Fairy names

Since fairies seem to be fairly popular Halloween costumes, particularly for little girls, here’s a list of names with fairy-related meanings. Probably unsurprisingly, most of these names are female.

Ada (F) means “fairy” in Tagalog and Filipino. It derives from the Spanish word hada, which has the same meaning. This is completely unrelated to the European name Ada.

Älva (F) means “fairy” in Swedish. This is a modern name.

Aoibhann, Aoibheann, Aoibhín, or Aoibhinn (EE-van, EE-veen, EE-vin) (F) means “fairy queen” in Irish. The Anglicised form is Eavan.

Badiaperi (F) is Uzbek, formed from roots badia (artistic creation) and peri (fairy).

Ehuang (F) means “fairy radiance” in Chinese. This name comes from Far Eastern mythology and Chinese folk religion.

Fáta (F) means “fairy” in Hungarian.

Fay/Faye (F) is an English name, derived from Middle English faie (fairy), via Old French, and ultimately Latin Fata (the Fates). This has been used as a name since the 19th century.

Gulpari (F) means “rose fairy” and “flower fairy” in Uzbek.

Hada (F) means “fairy” in Spanish, from Latin fata.

Houria (F) means “fairy, nymph” in Moroccan and Algerian Arabic, derived from huriyya.

Hurpari (F) is Uzbek, formed by roots houri (“virgin of paradise” or “alluring girl”) and pari (fairy).

Jononpari (F) is Uzbek, formed from roots jonon (beautiful woman, darling, wonderful; also a type of musical melody) and pari.

Keijo (M) derives from Finnish keiju (fairy, elf).

Khanperi (F) means “Khan’s fairy, prince’s fairy” in Armenian. This is a rare name.

Mahpari (F) means “Moon fairy” in Persian.

Maminti (F) means “little green fairy” in Hungarian. This name was coined by 20th century writer Ervin Lázár.

Misen (F) can mean “beautiful fairy” in Japanese.

Mohipari (F) means “Moon fairy” in Uzbek.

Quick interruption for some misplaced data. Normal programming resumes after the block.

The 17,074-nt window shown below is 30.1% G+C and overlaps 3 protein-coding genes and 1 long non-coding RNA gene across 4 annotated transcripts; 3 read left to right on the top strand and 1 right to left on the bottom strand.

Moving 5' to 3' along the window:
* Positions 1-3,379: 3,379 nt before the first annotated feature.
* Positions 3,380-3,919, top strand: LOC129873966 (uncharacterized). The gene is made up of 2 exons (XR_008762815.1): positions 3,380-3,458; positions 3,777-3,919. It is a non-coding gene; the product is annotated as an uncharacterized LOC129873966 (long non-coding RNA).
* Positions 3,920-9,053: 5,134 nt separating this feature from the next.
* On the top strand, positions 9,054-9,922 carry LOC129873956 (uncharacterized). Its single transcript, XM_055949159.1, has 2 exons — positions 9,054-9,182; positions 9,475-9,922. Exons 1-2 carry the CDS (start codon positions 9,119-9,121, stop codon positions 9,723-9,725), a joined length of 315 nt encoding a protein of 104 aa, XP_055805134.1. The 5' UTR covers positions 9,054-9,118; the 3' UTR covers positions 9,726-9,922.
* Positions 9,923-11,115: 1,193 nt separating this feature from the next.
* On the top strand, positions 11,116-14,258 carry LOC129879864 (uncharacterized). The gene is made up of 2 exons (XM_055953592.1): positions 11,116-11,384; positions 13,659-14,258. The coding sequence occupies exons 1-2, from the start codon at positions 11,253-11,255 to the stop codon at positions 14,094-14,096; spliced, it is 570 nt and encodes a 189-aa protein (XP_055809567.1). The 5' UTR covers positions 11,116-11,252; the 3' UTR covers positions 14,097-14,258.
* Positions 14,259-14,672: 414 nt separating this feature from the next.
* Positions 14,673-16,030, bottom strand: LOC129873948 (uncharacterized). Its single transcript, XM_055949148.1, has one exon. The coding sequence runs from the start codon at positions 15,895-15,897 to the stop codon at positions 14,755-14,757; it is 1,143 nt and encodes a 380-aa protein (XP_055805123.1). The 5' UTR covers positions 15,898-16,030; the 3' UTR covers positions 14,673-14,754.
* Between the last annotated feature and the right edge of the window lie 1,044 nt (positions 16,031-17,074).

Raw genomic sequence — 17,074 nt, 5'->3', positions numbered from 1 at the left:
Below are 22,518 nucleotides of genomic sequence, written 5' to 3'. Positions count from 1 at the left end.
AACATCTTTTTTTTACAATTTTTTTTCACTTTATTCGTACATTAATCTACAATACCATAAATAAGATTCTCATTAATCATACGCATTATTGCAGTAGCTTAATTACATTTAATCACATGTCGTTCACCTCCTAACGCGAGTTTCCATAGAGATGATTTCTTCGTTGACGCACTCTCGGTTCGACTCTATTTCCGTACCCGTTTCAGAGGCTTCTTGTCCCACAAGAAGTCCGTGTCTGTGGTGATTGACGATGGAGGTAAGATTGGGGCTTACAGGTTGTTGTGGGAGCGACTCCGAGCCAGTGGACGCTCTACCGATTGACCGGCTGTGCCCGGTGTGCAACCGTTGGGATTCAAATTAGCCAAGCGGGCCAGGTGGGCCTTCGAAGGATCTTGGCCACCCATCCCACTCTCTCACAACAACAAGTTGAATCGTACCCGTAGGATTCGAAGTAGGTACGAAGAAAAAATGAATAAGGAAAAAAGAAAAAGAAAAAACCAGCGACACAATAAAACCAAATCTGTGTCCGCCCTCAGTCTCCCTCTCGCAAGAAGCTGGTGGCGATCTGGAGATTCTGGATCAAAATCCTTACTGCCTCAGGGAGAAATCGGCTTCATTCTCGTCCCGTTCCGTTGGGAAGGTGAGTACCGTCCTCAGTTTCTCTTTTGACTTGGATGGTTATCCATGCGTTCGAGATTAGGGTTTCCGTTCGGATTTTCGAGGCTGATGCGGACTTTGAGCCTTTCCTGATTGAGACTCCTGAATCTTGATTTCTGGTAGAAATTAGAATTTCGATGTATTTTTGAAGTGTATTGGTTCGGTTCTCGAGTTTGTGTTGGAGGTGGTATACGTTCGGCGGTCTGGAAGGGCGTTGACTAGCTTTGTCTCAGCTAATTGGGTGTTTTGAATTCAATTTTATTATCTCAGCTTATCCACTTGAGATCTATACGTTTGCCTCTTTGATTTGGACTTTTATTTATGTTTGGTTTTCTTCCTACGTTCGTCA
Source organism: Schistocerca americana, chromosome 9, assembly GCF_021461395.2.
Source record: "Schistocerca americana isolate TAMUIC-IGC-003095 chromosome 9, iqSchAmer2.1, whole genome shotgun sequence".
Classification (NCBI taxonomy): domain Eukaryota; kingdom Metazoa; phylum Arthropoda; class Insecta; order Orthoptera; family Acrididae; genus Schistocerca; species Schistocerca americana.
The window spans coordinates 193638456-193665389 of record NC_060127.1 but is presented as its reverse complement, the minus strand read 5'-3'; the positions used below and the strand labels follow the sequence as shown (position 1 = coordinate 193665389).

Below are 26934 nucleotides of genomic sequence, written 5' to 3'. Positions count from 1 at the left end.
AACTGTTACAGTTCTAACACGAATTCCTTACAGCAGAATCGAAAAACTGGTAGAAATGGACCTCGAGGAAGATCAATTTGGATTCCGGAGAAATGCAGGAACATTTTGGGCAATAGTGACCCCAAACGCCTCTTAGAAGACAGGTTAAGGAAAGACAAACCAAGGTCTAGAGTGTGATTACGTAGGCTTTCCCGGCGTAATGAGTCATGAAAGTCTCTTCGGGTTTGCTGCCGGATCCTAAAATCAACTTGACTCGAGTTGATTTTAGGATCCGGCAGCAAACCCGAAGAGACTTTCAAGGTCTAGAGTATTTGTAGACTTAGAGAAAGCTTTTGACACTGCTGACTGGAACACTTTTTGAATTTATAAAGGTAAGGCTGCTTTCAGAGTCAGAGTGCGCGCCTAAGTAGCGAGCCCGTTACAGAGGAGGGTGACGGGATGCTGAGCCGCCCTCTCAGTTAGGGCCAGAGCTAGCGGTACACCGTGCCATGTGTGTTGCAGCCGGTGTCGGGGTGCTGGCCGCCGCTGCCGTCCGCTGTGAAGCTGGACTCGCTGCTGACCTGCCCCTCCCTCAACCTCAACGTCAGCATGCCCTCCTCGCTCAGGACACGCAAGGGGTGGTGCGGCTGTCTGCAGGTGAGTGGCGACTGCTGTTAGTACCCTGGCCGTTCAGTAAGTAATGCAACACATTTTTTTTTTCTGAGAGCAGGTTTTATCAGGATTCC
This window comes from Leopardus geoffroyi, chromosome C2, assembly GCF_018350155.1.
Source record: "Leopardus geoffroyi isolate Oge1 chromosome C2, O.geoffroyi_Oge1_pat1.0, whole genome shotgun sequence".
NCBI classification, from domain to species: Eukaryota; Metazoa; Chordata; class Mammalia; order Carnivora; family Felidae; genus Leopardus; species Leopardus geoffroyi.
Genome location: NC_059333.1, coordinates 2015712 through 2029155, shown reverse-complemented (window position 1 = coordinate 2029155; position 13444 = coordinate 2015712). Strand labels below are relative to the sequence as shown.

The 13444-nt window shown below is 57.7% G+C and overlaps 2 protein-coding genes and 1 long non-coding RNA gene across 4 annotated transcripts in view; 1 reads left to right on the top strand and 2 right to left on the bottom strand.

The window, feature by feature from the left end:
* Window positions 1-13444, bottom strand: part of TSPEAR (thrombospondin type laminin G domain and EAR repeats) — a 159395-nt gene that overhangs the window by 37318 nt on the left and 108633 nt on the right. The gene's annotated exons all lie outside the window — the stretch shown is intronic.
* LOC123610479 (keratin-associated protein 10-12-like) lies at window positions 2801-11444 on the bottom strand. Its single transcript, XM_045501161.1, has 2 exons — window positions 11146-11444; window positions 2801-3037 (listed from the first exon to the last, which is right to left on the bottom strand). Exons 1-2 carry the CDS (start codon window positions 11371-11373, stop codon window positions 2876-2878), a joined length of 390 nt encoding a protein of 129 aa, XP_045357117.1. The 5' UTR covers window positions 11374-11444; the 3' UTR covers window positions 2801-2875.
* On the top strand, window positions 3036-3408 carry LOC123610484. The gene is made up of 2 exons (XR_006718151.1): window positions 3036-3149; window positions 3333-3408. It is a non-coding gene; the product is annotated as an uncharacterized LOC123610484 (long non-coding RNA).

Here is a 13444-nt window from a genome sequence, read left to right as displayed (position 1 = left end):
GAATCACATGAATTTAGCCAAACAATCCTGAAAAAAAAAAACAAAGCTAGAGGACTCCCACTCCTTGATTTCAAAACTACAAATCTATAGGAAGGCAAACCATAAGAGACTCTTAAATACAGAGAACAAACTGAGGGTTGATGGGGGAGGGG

Norika (F) can mean “flower fairy,” “excellent fairy,” “beautiful fairy,” “skilled fairy,” “good fairy,” “pleasing fairy,” “summer fairy,” reward fairy,” “fragrance fairy,” and “favourable fairy” in Japanese.

Nozpari (F) is Uzbek, derived from roots noz (whim, tenderness, flirtatiousness, fondness) and pari.

Oypari (F) means “Moon fairy” in Uzbek.

Pari (F) means “fairy” in Persian.

Paribanou (F) means “fairy lady” in Persian.

Parichehra (F) means “fairy face” in Uzbek.

Parigul (F) means “flower fairy” and “rose fairy” in Uzbek.

Parijahon (F) means “fairy of the world” in Uzbek.

Parineeti (F) means “fairy” in Hindi.

Parinoz (F) is the reverse of Nozpari.

Pariqush (F) means “fairy bird” in Uzbek.

Pariruh (F) means “fairy soul” in Uzbek.

Parisa (F) means “like a fairy” in Persian.

Parisima (F) means “fairy face” in Persian.

Parivash (F) means “fairy-like” in Uzbek.

Parizad (F) means “child of a fairy” in Persian.

Perihan (F) is a Turkish name derived from Persian, meaning “queen of the fairies.”

Sânziana (F) means “holy fairy” in Romanian. She was a fairy in Romanian mythology.

Seijuro (M) is a rare Japanese name which can mean “fairy pile of boxes son” and “fairy ten son” in Japanese.

Sen’ichi (M) can mean “one fairy” and “fairy town” in Japanese.

Senka (U) can mean “fairy fragrance,” “fairy reward,” “fairy joy,” and “fairy song” in Japanese.

Senki (F) can mean “fairy princess” in Japanese.

Senna (F) can mean “fairy apple tree” and “fairy vegetables” in Japanese.

Sennin (M) means “immortal mountain fairy” in Japanese.

Shaperai (F) means “fairy” in Pashto.

Shixian (F) can mean “stone fairy” in Chinese.

Sítheach (M) is a rare Irish name meaning “fairy-like, mysterious” or “peaceful.”